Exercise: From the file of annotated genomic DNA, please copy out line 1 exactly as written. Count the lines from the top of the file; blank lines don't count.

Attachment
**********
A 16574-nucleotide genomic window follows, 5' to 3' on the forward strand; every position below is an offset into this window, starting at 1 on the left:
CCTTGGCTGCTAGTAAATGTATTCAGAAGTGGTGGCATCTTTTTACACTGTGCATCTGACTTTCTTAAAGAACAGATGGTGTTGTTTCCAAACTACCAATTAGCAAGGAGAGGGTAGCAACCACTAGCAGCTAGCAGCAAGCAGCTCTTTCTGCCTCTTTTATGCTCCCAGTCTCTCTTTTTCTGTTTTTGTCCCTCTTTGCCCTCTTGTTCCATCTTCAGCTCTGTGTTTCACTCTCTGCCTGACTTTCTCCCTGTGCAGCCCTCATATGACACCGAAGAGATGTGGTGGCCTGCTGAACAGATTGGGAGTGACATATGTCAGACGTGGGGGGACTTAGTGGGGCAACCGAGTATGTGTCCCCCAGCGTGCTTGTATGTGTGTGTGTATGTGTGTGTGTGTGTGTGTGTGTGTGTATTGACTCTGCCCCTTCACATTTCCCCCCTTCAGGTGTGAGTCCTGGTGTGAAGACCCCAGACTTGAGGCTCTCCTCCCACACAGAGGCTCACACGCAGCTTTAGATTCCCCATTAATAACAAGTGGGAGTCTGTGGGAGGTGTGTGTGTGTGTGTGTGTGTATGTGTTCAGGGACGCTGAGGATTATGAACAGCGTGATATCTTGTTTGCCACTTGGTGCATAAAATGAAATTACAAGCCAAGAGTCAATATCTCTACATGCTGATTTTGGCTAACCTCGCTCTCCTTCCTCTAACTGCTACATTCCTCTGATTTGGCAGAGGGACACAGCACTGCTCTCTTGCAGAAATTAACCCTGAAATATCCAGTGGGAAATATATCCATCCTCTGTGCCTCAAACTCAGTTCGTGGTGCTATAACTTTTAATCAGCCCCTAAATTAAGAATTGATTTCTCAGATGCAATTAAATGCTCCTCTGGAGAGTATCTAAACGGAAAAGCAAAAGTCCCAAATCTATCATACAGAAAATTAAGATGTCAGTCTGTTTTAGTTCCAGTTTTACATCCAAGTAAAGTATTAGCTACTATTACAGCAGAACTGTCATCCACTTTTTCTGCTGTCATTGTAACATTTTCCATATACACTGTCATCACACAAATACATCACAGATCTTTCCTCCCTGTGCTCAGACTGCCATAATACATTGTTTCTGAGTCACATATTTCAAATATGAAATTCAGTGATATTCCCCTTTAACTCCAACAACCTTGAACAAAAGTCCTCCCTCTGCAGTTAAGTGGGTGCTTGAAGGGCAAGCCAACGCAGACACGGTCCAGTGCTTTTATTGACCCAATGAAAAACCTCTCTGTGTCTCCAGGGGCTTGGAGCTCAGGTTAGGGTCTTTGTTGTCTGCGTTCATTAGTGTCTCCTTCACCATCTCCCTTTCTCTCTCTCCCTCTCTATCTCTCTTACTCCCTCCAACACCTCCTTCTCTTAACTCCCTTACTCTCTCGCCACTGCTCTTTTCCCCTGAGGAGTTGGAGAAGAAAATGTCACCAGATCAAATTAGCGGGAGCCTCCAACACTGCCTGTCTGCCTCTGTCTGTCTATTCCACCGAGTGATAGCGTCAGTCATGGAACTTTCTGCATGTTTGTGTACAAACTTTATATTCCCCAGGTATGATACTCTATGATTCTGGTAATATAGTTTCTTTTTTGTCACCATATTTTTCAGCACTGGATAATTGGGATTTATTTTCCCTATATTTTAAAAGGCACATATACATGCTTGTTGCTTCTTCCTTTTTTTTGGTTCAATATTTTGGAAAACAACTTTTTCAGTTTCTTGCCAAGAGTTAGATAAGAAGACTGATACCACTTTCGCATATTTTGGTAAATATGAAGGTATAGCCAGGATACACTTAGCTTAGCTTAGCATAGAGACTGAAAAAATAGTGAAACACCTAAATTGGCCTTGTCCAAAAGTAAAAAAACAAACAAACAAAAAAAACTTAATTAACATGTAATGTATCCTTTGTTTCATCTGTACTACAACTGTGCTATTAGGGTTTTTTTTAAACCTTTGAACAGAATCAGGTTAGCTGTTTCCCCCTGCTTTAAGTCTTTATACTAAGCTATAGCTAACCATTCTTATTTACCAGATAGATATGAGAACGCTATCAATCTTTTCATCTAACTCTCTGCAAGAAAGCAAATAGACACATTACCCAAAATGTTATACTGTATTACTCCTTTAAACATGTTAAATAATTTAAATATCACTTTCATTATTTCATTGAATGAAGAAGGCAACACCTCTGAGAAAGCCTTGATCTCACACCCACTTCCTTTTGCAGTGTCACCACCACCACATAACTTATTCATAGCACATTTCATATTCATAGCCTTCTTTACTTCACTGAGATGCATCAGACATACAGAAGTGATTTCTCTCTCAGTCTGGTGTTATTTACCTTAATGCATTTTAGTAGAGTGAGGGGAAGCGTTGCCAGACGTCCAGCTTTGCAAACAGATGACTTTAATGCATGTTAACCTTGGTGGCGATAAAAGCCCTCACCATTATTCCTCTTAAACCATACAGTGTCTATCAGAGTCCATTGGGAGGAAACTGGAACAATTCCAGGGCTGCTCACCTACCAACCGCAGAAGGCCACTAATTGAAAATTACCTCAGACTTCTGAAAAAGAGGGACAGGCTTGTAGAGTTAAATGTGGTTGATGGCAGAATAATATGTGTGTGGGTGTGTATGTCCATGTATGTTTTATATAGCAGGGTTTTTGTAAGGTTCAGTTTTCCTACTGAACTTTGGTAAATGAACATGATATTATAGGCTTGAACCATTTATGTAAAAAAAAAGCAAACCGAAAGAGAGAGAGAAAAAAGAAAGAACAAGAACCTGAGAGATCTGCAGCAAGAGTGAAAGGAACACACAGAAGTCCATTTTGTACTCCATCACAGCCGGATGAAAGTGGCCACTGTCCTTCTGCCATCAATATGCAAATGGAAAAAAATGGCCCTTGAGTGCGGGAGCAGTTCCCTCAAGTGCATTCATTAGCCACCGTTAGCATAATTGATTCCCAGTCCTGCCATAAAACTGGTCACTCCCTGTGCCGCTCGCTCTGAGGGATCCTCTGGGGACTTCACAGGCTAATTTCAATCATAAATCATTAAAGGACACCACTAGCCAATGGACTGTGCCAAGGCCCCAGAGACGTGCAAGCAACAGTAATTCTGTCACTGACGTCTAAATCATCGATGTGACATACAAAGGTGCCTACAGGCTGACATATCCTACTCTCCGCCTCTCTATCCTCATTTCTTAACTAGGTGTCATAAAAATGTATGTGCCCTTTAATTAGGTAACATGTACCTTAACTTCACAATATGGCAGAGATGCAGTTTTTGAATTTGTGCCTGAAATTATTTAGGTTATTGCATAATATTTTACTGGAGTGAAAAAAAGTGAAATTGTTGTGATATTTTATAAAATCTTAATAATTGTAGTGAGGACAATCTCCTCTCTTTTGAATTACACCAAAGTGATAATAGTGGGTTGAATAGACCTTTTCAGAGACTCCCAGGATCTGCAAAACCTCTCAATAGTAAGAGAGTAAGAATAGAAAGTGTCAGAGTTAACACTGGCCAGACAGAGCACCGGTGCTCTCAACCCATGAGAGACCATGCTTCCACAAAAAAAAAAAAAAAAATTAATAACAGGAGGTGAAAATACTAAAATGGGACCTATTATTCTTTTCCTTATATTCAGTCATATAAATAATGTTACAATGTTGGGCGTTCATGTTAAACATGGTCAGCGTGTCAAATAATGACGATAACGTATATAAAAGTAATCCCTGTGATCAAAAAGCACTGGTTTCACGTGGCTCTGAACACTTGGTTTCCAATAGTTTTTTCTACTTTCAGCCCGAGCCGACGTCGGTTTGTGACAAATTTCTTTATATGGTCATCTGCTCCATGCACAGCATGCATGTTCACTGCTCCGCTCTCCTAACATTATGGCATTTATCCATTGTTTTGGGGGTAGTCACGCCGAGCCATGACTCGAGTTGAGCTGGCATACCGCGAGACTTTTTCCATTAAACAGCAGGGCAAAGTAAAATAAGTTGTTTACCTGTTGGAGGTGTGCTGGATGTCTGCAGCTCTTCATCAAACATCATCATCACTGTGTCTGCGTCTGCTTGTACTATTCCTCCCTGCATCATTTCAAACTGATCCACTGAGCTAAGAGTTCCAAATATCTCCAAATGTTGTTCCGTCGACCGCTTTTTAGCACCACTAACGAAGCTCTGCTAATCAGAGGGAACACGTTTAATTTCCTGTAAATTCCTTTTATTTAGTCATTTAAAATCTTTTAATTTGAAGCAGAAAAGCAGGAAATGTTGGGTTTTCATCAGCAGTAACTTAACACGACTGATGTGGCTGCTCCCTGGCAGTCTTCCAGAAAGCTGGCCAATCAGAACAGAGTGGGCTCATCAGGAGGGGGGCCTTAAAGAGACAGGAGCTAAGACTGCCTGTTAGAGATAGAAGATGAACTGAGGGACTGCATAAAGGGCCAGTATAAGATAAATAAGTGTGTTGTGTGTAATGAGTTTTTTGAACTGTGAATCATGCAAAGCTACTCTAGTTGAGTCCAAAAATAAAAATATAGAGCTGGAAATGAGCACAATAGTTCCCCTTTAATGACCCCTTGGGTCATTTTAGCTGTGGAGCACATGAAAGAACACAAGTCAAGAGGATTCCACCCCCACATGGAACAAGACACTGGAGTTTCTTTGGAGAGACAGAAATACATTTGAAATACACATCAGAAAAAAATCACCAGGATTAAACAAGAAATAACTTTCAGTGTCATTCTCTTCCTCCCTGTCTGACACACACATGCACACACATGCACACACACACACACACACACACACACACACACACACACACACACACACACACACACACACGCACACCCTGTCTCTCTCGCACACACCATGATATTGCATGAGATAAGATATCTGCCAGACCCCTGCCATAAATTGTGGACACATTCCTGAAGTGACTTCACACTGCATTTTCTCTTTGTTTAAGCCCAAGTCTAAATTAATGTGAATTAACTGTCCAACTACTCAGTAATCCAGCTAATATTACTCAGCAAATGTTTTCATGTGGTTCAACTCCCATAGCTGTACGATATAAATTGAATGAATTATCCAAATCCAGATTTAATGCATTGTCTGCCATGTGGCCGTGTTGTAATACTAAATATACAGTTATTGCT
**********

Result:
A 16574-nucleotide genomic window follows, 5' to 3' on the forward strand; every position below is an offset into this window, starting at 1 on the left: